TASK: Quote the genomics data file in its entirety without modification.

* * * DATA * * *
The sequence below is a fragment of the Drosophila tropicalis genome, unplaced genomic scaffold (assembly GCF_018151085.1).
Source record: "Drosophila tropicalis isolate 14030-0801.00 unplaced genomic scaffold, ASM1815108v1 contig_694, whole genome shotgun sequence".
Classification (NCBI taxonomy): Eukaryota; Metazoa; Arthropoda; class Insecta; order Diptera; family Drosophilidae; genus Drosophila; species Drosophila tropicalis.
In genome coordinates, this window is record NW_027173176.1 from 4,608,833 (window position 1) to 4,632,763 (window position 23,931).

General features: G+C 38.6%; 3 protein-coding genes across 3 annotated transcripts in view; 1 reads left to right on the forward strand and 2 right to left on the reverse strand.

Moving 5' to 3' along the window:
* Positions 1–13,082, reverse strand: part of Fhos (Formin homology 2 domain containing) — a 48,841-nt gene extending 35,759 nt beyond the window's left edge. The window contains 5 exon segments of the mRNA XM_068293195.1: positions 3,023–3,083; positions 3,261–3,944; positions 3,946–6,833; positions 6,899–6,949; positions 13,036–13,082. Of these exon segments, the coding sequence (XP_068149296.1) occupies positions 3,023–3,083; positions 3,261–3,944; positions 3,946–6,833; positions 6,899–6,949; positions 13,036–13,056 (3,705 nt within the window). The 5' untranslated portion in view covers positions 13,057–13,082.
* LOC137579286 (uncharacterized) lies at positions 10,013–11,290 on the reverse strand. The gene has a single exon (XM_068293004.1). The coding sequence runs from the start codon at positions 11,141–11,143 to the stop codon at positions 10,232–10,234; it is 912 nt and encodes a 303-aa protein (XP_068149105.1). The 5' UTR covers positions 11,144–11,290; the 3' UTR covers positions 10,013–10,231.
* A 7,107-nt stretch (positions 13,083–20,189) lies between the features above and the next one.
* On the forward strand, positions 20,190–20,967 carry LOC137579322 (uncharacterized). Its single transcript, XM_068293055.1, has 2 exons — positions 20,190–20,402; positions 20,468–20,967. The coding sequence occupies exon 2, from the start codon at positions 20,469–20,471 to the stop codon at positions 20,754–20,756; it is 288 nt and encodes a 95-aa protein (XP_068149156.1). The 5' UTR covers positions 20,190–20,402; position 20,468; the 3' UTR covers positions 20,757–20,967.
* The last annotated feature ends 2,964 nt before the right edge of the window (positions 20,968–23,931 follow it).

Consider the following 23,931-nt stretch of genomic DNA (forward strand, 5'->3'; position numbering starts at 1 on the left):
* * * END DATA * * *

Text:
The sequence below is a fragment of the Drosophila tropicalis genome, unplaced genomic scaffold (assembly GCF_018151085.1).
Source record: "Drosophila tropicalis isolate 14030-0801.00 unplaced genomic scaffold, ASM1815108v1 contig_694, whole genome shotgun sequence".
Classification (NCBI taxonomy): Eukaryota; Metazoa; Arthropoda; class Insecta; order Diptera; family Drosophilidae; genus Drosophila; species Drosophila tropicalis.
In genome coordinates, this window is record NW_027173176.1 from 4,608,833 (window position 1) to 4,632,763 (window position 23,931).

General features: G+C 38.6%; 3 protein-coding genes across 3 annotated transcripts in view; 1 reads left to right on the forward strand and 2 right to left on the reverse strand.

Moving 5' to 3' along the window:
* Positions 1–13,082, reverse strand: part of Fhos (Formin homology 2 domain containing) — a 48,841-nt gene extending 35,759 nt beyond the window's left edge. The window contains 5 exon segments of the mRNA XM_068293195.1: positions 3,023–3,083; positions 3,261–3,944; positions 3,946–6,833; positions 6,899–6,949; positions 13,036–13,082. Of these exon segments, the coding sequence (XP_068149296.1) occupies positions 3,023–3,083; positions 3,261–3,944; positions 3,946–6,833; positions 6,899–6,949; positions 13,036–13,056 (3,705 nt within the window). The 5' untranslated portion in view covers positions 13,057–13,082.
* LOC137579286 (uncharacterized) lies at positions 10,013–11,290 on the reverse strand. The gene has a single exon (XM_068293004.1). The coding sequence runs from the start codon at positions 11,141–11,143 to the stop codon at positions 10,232–10,234; it is 912 nt and encodes a 303-aa protein (XP_068149105.1). The 5' UTR covers positions 11,144–11,290; the 3' UTR covers positions 10,013–10,231.
* A 7,107-nt stretch (positions 13,083–20,189) lies between the features above and the next one.
* On the forward strand, positions 20,190–20,967 carry LOC137579322 (uncharacterized). Its single transcript, XM_068293055.1, has 2 exons — positions 20,190–20,402; positions 20,468–20,967. The coding sequence occupies exon 2, from the start codon at positions 20,469–20,471 to the stop codon at positions 20,754–20,756; it is 288 nt and encodes a 95-aa protein (XP_068149156.1). The 5' UTR covers positions 20,190–20,402; position 20,468; the 3' UTR covers positions 20,757–20,967.
* The last annotated feature ends 2,964 nt before the right edge of the window (positions 20,968–23,931 follow it).

Consider the following 23,931-nt stretch of genomic DNA (forward strand, 5'->3'; position numbering starts at 1 on the left):